Jurassic World Evolution 2 is evolving once more with the Dominion Biosyn Expansion. The DLC features two new campaigns and a Chaos Theory scenario, all revolving around the narrative of Jurassic World Dominion. You’ll take control of Biosyn Genetics and play out their fate in this lengthy expansion featuring a number of the movie’s stars.
While the early campaign runs parallel to Jurassic World Dominion’s storyline, seeing you set up the isolated Biosyn sanctuary and research centre we see in the movie, the later campaign content includes massive spoilers, so be warned. This review won’t contain spoilers itself, but touching on some plot points is unavoidable when the DLC follows the movie so closely.
The expansion feels like a natural extension of the core game and slots in seamlessly. Dominion Biosyn’s two campaign levels are separate from the originals, labelled as the DFW Campaign, but the format is the same. You build a dinosaur sanctuary and create a safe environment for dinosaurs to thrive in while scientists study them. The main difference here is that you have a new location and buildings, as well as access to the hyperloop, an underground system of trains in Biosyn that you see in the movie.
Most core features of park building are the same. You’ll still need rangers, MVUs, patrols, and paths to connect your main buildings. Utilities like electricity are also generated in the same way as before. It’s just that now the scientists travel below ground, using the Hyperloop to access tall viewing platforms you can place anywhere on your map. In my preview, I already mentioned that it's been a long time coming, and across the full pack you feel its benefits. While you need to remember to link up the Hyperloop as well as the paths, it eliminates more problems than it creates. In fact, the only real issue is that buildings on the Hyperloop can only have three connection points, and you cannot cross the streams… sorry, lines. This means that if your park grows too big, something that’s likely in Sandbox mode if nothing else, things can get a little tricky. Still, the lines are easy to edit so unjumbling them is usually quite simple.
Building up this park isn’t too challenging but there are a number of dinosaurs to house and you’ll need to do some extensive research to complete the final task, so it will take a while. One of the reasons for this is the new Amber Mining feature. Expeditions now take place in the Amber Mines and this adds an extra layer of complexity. As well as researching specific dinosaur types to unlock their corresponding nodes, you’ll also need to perform research in order to unlock lower levels of the mines. The length of the content is impressive, and also the reason this review comes to you a few days after release.
Once the Biosyn facility has been professionally set up by your fair hand, the chaos sets in. You expected chaos, right? I mean, this is Jurassic World after all. As you embark on the second half of the campaign you’ll be treated to a spoiler-tastic summary of some of Jurassic World Dominion’s key plot points, before being tasked with sorting everything out. That’s right, once more you are in charge of sorting out the mess everyone else has created. Although this time it’s quite a quick and reasonably easy task, which felt a little disappointing after the lengthy and engaging first half.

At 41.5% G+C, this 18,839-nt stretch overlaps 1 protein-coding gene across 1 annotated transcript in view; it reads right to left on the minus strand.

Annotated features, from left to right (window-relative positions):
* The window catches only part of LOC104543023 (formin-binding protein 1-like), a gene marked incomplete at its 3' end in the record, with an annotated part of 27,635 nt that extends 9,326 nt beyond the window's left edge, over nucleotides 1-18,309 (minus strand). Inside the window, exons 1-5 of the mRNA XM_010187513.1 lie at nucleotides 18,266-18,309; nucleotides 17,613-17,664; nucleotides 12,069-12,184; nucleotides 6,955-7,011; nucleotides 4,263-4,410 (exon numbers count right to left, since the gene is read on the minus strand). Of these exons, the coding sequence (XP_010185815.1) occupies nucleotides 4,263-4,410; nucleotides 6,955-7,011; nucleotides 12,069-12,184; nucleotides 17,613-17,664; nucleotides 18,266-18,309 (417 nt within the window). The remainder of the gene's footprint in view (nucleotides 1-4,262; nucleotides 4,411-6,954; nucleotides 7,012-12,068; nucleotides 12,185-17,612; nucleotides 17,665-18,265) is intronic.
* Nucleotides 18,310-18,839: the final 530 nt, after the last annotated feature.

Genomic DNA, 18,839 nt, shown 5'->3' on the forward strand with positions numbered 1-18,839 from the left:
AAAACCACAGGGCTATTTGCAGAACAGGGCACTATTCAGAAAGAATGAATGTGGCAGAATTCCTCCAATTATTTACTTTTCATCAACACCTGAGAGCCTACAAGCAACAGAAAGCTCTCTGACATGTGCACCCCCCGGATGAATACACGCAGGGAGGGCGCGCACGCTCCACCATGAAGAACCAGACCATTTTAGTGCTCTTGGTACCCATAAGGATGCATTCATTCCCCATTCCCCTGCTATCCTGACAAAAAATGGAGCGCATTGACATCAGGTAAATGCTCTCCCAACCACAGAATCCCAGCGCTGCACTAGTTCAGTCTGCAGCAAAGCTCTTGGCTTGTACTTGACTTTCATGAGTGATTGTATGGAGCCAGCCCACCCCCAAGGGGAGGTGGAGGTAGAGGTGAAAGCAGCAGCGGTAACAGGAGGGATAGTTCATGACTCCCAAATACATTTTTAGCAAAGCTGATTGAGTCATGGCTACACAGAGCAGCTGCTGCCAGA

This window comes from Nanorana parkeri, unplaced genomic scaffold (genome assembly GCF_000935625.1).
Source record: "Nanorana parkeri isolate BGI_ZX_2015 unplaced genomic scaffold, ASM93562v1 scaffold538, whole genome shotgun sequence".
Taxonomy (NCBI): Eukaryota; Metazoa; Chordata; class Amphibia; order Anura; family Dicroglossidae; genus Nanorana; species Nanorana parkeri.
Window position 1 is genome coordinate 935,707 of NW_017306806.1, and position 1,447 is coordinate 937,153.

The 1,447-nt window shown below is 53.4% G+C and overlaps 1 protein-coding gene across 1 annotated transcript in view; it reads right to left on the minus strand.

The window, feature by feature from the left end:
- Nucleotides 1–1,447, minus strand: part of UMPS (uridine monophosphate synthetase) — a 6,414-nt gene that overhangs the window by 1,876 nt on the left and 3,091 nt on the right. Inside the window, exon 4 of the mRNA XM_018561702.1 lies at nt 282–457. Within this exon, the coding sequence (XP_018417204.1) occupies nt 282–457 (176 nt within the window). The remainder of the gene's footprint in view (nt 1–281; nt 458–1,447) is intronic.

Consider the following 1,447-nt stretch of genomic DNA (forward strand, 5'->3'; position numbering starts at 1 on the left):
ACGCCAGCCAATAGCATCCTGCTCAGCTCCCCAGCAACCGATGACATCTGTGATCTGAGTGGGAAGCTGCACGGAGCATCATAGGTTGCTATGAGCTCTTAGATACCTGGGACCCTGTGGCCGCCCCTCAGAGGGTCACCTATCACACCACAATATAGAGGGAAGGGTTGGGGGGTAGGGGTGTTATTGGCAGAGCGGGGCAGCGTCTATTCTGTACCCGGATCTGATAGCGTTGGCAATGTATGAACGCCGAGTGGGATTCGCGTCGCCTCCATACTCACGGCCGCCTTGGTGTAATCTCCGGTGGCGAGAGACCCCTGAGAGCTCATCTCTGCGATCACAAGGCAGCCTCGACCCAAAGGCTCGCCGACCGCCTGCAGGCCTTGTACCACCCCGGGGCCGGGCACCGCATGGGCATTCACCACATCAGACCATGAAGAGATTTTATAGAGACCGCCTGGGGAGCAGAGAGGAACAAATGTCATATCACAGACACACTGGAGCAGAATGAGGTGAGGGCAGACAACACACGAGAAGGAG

For those who want to undertake a more unique challenge, Chaos Theory is the best bet. This time around, while the campaign links heavily with the film, Chaos Theory is more movie-adjacent. You’ll be taking control of Owen’s Ranch and setting up a small dinosaur sanctuary on his land. At least, I assume it’s his land. He’s got dinosaurs on it now, so I’d like to see someone try and take it back.
Here you’ll encounter space challenges and also have to face a new threat, poachers. These no-good ranchers will destroy your fences and try and steal the dinos right from under your nose. You’ll need to use a combination of poacher detection equipment and good old-fashioned ramming the hell out of their cars to stop them from getting what they came for. The frequent need to be more hands-on with the ranger vehicles is something new for the game and adds a new challenge I didn’t expect. While using the ranger cars isn’t new, this Chaos Theory scenario in particular requires you to use them a lot, since as well as ramming poachers, you’ll also need to manually herd dinosaurs in order to keep them safe. Both of these tasks are ones we’ve not previously encountered.
Overall, the expansion is an incredibly well-put-together complement to the main game. It expands on the things the title does well, while also adding a handful of new ways to play and challenges to undertake. The way the narrative both embraces and builds on Jurassic World Dominion is also excellent, although I do recommend seeing the movie before you play. There are a couple of big movie moments that would feel spoiled by seeing them in the series of stills before you’ve experienced them on screen. As always it includes voice acting from the original cast, and this time characters past and present are included. The only real issue is that none of them are Jeff Goldblum. Still, he was an absolute legend in the movie, so at least we have that.
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